In the early 20th century America, Edward Angle devise the first simple classification system for malocclusions, such as Class I, Class II, and so on. His classification system is still used today was a way for dentists to describe how crooked teeth are (what way teeth are pointing) and how teeth fit together. Angle contributed greatly to the design of orthodontic and dental appliances, making many simplifications. He founded the first school and college of orthodontics, organized the American Society of Orthodontia in 1901 which became the American Association of Orthodontists (AAO) in the 1930s, and founded the first orthodontic journal in 1907. Other innovations in orthodontics in the late 19th and early 20th centuries included the first textbook on orthodontics for children, published by J.J. Guilford in 1889, and the use of rubber elastics, pioneered by Calvin S. Case, along with H. A. Baker.
How braces work
The application of braces moves the teeth as a result of force and pressure on the teeth. There are four basic elements that are needed in order to help move the teeth. In the case of traditional metal or wire braces, one uses brackets, bonding material, arch wire, and ligature elastic, also called an “O-ring” to help align the teeth. The teeth move when the arch wire puts pressure on the brackets and teeth. Sometimes springs or rubber bands are used to put more force in a specific direction. Braces have constant pressure, which over time, move teeth into their proper positions. Occasionally adults may need to wear headgear to keep certain teeth from moving. When braces put pressure on ones teeth, the periodontal membrane stretches on one side and is compressed on the other. This movement needs to be done slowly otherwise the patient risks losing his or her teeth. This is why braces are commonly worn for approximately two and a half years and adjustments are only made every three or four weeks. This process loosens the tooth and then new bone grows in to support the tooth in its new position which is technically called bone remodeling. Bone remodeling is a biomechanical process responsible for making bones stronger in response to sustained load-bearing activity and weaker in the absence of carrying a load. Bones are made of cells called osteoclasts and osteoblasts. Two different kinds of bone resorption are possible which are called direct resorption, starting from the lining cells of the alveolar bone, and indirect or retrograde resorption, which takes place when the periodontal ligament has become subjected to an excessive amount and duration of compressive stress. Another important factor associated with tooth movement is bone deposition. Bone deposition occurs in the distracted periodontal ligament and without bone deposition, the tooth will loosen and voids will occur distal to the direction of tooth movement. A tooth will usually move about a millimeter per month during orthodontic movement, but there is high individual variability. Orthodontic mechanics can vary in efficiency, which partly explains the wide range of response to orthodontic treatment.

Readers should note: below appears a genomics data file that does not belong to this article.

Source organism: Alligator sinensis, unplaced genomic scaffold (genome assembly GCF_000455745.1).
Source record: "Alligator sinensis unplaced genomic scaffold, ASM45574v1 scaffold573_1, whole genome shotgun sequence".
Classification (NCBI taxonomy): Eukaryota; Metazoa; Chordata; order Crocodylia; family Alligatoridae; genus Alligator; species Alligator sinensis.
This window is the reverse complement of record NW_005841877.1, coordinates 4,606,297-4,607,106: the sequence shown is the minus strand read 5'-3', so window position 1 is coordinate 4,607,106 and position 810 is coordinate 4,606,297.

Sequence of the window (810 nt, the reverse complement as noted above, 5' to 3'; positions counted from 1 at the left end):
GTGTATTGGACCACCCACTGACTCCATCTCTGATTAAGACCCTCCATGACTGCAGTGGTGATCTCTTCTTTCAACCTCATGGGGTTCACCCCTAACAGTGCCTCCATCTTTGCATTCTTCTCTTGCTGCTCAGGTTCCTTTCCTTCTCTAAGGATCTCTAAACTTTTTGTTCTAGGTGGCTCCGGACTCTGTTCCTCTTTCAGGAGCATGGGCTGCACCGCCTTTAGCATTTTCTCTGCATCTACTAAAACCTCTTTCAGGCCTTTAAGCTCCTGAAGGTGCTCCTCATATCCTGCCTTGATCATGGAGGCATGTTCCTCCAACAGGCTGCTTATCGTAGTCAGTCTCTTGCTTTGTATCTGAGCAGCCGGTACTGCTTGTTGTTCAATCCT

Types of braces
- Traditional metal-wired braces are stainless steel, sometimes in combination with titanium, and are the most widely used. These include conventional braces, which require ties to hold the archwire in place, and newer self-tying (or self-ligating) brackets. Self-ligating brackets may reduce friction between the wire and the slot of the bracket, which in turn might be of therapeutic benefit.
- "Clear" braces serve as a cosmetic alternative to traditional metal braces by blending in more with the natural colour of the teeth or having a less conspicuous or hidden appearance. Typically, these brackets are made of ceramic or plastic materials and function in a similar manner to traditional metal brackets. Clear elastic ties and white metal ties are available to be used with these clear braces to help keep the appliances less conspicuous. Clear braces have a higher component of friction and tend to be more brittle than metal braces. This can make removing the appliances at the end of treatment more difficult and time consuming.